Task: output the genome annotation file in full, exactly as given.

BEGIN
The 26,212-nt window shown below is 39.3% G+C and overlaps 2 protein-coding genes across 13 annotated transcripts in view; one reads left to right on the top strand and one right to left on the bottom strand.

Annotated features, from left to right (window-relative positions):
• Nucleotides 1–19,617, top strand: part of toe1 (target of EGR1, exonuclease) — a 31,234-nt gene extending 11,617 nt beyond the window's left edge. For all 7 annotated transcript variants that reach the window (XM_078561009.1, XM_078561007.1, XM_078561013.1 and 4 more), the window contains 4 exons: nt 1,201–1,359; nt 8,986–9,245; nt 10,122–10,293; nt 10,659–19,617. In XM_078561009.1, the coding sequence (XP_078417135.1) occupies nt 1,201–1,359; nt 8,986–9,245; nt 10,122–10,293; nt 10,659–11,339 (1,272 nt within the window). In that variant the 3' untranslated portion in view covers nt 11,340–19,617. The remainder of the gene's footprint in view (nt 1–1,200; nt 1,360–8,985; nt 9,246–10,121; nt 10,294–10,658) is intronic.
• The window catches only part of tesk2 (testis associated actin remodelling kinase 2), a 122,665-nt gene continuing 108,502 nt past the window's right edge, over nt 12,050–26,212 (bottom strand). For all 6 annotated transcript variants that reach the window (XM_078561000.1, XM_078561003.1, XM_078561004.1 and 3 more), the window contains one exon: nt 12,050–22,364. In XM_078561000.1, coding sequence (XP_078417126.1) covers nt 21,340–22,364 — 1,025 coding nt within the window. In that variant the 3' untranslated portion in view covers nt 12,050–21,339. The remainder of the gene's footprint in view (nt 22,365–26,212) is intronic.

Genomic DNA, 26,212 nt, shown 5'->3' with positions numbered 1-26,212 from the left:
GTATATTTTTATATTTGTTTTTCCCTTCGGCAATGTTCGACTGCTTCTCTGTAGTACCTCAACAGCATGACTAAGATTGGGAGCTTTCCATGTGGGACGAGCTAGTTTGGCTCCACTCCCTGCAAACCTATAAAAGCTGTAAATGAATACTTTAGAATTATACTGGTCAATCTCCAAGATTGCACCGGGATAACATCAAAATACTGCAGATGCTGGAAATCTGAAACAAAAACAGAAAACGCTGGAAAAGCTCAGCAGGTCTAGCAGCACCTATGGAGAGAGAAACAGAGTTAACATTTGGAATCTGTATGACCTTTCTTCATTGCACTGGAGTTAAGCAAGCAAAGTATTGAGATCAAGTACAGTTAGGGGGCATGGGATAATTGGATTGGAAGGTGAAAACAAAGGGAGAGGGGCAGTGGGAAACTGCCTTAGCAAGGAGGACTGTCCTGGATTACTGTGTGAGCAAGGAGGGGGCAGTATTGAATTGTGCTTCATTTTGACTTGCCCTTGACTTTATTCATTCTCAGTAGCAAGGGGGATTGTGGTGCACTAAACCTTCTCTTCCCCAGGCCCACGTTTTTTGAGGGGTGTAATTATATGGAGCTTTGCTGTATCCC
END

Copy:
The 26,212-nt window shown below is 39.3% G+C and overlaps 2 protein-coding genes across 13 annotated transcripts in view; one reads left to right on the top strand and one right to left on the bottom strand.

Annotated features, from left to right (window-relative positions):
• Nucleotides 1–19,617, top strand: part of toe1 (target of EGR1, exonuclease) — a 31,234-nt gene extending 11,617 nt beyond the window's left edge. For all 7 annotated transcript variants that reach the window (XM_078561009.1, XM_078561007.1, XM_078561013.1 and 4 more), the window contains 4 exons: nt 1,201–1,359; nt 8,986–9,245; nt 10,122–10,293; nt 10,659–19,617. In XM_078561009.1, the coding sequence (XP_078417135.1) occupies nt 1,201–1,359; nt 8,986–9,245; nt 10,122–10,293; nt 10,659–11,339 (1,272 nt within the window). In that variant the 3' untranslated portion in view covers nt 11,340–19,617. The remainder of the gene's footprint in view (nt 1–1,200; nt 1,360–8,985; nt 9,246–10,121; nt 10,294–10,658) is intronic.
• The window catches only part of tesk2 (testis associated actin remodelling kinase 2), a 122,665-nt gene continuing 108,502 nt past the window's right edge, over nt 12,050–26,212 (bottom strand). For all 6 annotated transcript variants that reach the window (XM_078561000.1, XM_078561003.1, XM_078561004.1 and 3 more), the window contains one exon: nt 12,050–22,364. In XM_078561000.1, coding sequence (XP_078417126.1) covers nt 21,340–22,364 — 1,025 coding nt within the window. In that variant the 3' untranslated portion in view covers nt 12,050–21,339. The remainder of the gene's footprint in view (nt 22,365–26,212) is intronic.

Genomic DNA, 26,212 nt, shown 5'->3' with positions numbered 1-26,212 from the left:
GTATATTTTTATATTTGTTTTTCCCTTCGGCAATGTTCGACTGCTTCTCTGTAGTACCTCAACAGCATGACTAAGATTGGGAGCTTTCCATGTGGGACGAGCTAGTTTGGCTCCACTCCCTGCAAACCTATAAAAGCTGTAAATGAATACTTTAGAATTATACTGGTCAATCTCCAAGATTGCACCGGGATAACATCAAAATACTGCAGATGCTGGAAATCTGAAACAAAAACAGAAAACGCTGGAAAAGCTCAGCAGGTCTAGCAGCACCTATGGAGAGAGAAACAGAGTTAACATTTGGAATCTGTATGACCTTTCTTCATTGCACTGGAGTTAAGCAAGCAAAGTATTGAGATCAAGTACAGTTAGGGGGCATGGGATAATTGGATTGGAAGGTGAAAACAAAGGGAGAGGGGCAGTGGGAAACTGCCTTAGCAAGGAGGACTGTCCTGGATTACTGTGTGAGCAAGGAGGGGGCAGTATTGAATTGTGCTTCATTTTGACTTGCCCTTGACTTTATTCATTCTCAGTAGCAAGGGGGATTGTGGTGCACTAAACCTTCTCTTCCCCAGGCCCACGTTTTTTGAGGGGTGTAATTATATGGAGCTTTGCTGTATCCC